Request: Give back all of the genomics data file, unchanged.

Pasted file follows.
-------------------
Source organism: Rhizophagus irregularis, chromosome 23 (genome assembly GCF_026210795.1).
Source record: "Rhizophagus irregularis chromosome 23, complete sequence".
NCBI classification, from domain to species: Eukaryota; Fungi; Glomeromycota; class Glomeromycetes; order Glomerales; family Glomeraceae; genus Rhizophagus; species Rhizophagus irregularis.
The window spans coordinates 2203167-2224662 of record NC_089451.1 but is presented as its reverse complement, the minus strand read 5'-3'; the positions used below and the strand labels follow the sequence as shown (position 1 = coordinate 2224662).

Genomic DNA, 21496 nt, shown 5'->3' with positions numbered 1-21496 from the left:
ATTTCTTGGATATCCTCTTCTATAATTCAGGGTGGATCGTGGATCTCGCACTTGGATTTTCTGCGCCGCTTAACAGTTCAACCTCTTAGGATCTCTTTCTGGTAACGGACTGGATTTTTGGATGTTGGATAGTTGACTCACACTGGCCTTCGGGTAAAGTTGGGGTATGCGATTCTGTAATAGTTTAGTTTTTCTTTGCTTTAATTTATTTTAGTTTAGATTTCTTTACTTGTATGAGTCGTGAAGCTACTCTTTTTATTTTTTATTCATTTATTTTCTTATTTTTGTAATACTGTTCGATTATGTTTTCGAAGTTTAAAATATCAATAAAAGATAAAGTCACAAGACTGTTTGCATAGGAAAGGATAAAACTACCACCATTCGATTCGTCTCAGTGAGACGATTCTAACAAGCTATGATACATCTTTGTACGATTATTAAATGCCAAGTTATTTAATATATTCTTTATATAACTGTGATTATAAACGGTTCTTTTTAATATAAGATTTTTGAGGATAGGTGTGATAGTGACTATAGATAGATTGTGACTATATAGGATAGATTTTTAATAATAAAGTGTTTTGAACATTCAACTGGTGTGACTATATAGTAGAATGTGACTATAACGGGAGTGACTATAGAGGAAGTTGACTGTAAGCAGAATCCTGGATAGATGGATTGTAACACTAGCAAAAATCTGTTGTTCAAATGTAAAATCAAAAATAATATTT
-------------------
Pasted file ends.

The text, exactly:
Source organism: Rhizophagus irregularis, chromosome 23 (genome assembly GCF_026210795.1).
Source record: "Rhizophagus irregularis chromosome 23, complete sequence".
NCBI classification, from domain to species: Eukaryota; Fungi; Glomeromycota; class Glomeromycetes; order Glomerales; family Glomeraceae; genus Rhizophagus; species Rhizophagus irregularis.
The window spans coordinates 2203167-2224662 of record NC_089451.1 but is presented as its reverse complement, the minus strand read 5'-3'; the positions used below and the strand labels follow the sequence as shown (position 1 = coordinate 2224662).

Genomic DNA, 21496 nt, shown 5'->3' with positions numbered 1-21496 from the left:
ATTTCTTGGATATCCTCTTCTATAATTCAGGGTGGATCGTGGATCTCGCACTTGGATTTTCTGCGCCGCTTAACAGTTCAACCTCTTAGGATCTCTTTCTGGTAACGGACTGGATTTTTGGATGTTGGATAGTTGACTCACACTGGCCTTCGGGTAAAGTTGGGGTATGCGATTCTGTAATAGTTTAGTTTTTCTTTGCTTTAATTTATTTTAGTTTAGATTTCTTTACTTGTATGAGTCGTGAAGCTACTCTTTTTATTTTTTATTCATTTATTTTCTTATTTTTGTAATACTGTTCGATTATGTTTTCGAAGTTTAAAATATCAATAAAAGATAAAGTCACAAGACTGTTTGCATAGGAAAGGATAAAACTACCACCATTCGATTCGTCTCAGTGAGACGATTCTAACAAGCTATGATACATCTTTGTACGATTATTAAATGCCAAGTTATTTAATATATTCTTTATATAACTGTGATTATAAACGGTTCTTTTTAATATAAGATTTTTGAGGATAGGTGTGATAGTGACTATAGATAGATTGTGACTATATAGGATAGATTTTTAATAATAAAGTGTTTTGAACATTCAACTGGTGTGACTATATAGTAGAATGTGACTATAACGGGAGTGACTATAGAGGAAGTTGACTGTAAGCAGAATCCTGGATAGATGGATTGTAACACTAGCAAAAATCTGTTGTTCAAATGTAAAATCAAAAATAATATTT